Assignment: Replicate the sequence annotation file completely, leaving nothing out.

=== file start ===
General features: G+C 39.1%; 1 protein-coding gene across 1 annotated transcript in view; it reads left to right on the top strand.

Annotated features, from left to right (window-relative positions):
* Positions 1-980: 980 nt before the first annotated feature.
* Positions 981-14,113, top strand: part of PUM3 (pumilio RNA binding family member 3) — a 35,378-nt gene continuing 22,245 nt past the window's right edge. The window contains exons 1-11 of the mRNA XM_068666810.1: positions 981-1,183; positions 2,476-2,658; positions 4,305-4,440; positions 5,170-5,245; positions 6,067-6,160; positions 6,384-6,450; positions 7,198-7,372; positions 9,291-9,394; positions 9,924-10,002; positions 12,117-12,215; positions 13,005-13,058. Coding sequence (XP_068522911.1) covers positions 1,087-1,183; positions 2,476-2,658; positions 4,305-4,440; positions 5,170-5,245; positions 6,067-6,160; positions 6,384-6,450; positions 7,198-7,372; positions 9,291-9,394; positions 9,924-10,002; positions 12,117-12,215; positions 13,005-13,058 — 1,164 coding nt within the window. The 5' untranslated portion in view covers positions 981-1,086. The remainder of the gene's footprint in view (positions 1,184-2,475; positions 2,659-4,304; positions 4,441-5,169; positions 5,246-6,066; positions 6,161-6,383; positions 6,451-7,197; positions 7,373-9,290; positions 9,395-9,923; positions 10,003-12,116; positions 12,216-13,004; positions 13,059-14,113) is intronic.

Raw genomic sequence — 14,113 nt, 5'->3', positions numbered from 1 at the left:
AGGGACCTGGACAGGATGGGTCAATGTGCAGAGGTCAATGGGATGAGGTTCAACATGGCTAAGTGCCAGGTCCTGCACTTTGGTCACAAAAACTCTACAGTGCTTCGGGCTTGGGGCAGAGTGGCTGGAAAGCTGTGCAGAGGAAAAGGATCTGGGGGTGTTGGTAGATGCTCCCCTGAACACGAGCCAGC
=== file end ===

General features: G+C 39.1%; 1 protein-coding gene across 1 annotated transcript in view; it reads left to right on the top strand.

Annotated features, from left to right (window-relative positions):
* Positions 1-980: 980 nt before the first annotated feature.
* Positions 981-14,113, top strand: part of PUM3 (pumilio RNA binding family member 3) — a 35,378-nt gene continuing 22,245 nt past the window's right edge. The window contains exons 1-11 of the mRNA XM_068666810.1: positions 981-1,183; positions 2,476-2,658; positions 4,305-4,440; positions 5,170-5,245; positions 6,067-6,160; positions 6,384-6,450; positions 7,198-7,372; positions 9,291-9,394; positions 9,924-10,002; positions 12,117-12,215; positions 13,005-13,058. Coding sequence (XP_068522911.1) covers positions 1,087-1,183; positions 2,476-2,658; positions 4,305-4,440; positions 5,170-5,245; positions 6,067-6,160; positions 6,384-6,450; positions 7,198-7,372; positions 9,291-9,394; positions 9,924-10,002; positions 12,117-12,215; positions 13,005-13,058 — 1,164 coding nt within the window. The 5' untranslated portion in view covers positions 981-1,086. The remainder of the gene's footprint in view (positions 1,184-2,475; positions 2,659-4,304; positions 4,441-5,169; positions 5,246-6,066; positions 6,161-6,383; positions 6,451-7,197; positions 7,373-9,290; positions 9,395-9,923; positions 10,003-12,116; positions 12,216-13,004; positions 13,059-14,113) is intronic.

Raw genomic sequence — 14,113 nt, 5'->3', positions numbered from 1 at the left:
AGGGACCTGGACAGGATGGGTCAATGTGCAGAGGTCAATGGGATGAGGTTCAACATGGCTAAGTGCCAGGTCCTGCACTTTGGTCACAAAAACTCTACAGTGCTTCGGGCTTGGGGCAGAGTGGCTGGAAAGCTGTGCAGAGGAAAAGGATCTGGGGGTGTTGGTAGATGCTCCCCTGAACACGAGCCAGC